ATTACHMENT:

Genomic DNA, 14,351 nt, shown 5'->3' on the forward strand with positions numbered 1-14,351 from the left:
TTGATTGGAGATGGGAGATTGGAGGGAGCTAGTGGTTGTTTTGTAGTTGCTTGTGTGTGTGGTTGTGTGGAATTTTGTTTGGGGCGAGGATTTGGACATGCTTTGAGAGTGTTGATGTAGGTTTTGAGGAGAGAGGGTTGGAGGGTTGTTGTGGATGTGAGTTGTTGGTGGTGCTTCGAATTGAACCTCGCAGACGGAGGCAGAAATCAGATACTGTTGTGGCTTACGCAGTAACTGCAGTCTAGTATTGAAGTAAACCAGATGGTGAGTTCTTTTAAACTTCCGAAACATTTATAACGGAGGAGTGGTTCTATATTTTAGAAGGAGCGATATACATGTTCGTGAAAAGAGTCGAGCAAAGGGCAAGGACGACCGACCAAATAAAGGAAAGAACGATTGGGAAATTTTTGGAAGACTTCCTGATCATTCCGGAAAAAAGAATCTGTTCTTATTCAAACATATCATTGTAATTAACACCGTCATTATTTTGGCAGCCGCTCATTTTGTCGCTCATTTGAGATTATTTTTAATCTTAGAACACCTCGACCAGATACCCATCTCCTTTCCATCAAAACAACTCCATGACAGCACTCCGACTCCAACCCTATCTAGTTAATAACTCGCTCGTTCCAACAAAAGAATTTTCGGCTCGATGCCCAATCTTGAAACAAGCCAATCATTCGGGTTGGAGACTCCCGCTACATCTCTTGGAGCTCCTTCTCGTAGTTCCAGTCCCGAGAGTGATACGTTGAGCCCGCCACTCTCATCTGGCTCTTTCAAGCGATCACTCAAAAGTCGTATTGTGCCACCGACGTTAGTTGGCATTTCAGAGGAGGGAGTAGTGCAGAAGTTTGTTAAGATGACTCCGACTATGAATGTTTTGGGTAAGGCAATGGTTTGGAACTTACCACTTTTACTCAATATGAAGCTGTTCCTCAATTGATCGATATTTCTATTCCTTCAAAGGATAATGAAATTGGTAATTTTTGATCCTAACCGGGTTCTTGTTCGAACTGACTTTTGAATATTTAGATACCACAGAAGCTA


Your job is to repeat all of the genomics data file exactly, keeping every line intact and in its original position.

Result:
Genomic DNA, 14,351 nt, shown 5'->3' on the forward strand with positions numbered 1-14,351 from the left:
TTGATTGGAGATGGGAGATTGGAGGGAGCTAGTGGTTGTTTTGTAGTTGCTTGTGTGTGTGGTTGTGTGGAATTTTGTTTGGGGCGAGGATTTGGACATGCTTTGAGAGTGTTGATGTAGGTTTTGAGGAGAGAGGGTTGGAGGGTTGTTGTGGATGTGAGTTGTTGGTGGTGCTTCGAATTGAACCTCGCAGACGGAGGCAGAAATCAGATACTGTTGTGGCTTACGCAGTAACTGCAGTCTAGTATTGAAGTAAACCAGATGGTGAGTTCTTTTAAACTTCCGAAACATTTATAACGGAGGAGTGGTTCTATATTTTAGAAGGAGCGATATACATGTTCGTGAAAAGAGTCGAGCAAAGGGCAAGGACGACCGACCAAATAAAGGAAAGAACGATTGGGAAATTTTTGGAAGACTTCCTGATCATTCCGGAAAAAAGAATCTGTTCTTATTCAAACATATCATTGTAATTAACACCGTCATTATTTTGGCAGCCGCTCATTTTGTCGCTCATTTGAGATTATTTTTAATCTTAGAACACCTCGACCAGATACCCATCTCCTTTCCATCAAAACAACTCCATGACAGCACTCCGACTCCAACCCTATCTAGTTAATAACTCGCTCGTTCCAACAAAAGAATTTTCGGCTCGATGCCCAATCTTGAAACAAGCCAATCATTCGGGTTGGAGACTCCCGCTACATCTCTTGGAGCTCCTTCTCGTAGTTCCAGTCCCGAGAGTGATACGTTGAGCCCGCCACTCTCATCTGGCTCTTTCAAGCGATCACTCAAAAGTCGTATTGTGCCACCGACGTTAGTTGGCATTTCAGAGGAGGGAGTAGTGCAGAAGTTTGTTAAGATGACTCCGACTATGAATGTTTTGGGTAAGGCAATGGTTTGGAACTTACCACTTTTACTCAATATGAAGCTGTTCCTCAATTGATCGATATTTCTATTCCTTCAAAGGATAATGAAATTGGTAATTTTTGATCCTAACCGGGTTCTTGTTCGAACTGACTTTTGAATATTTAGATACCACAGAAGCTA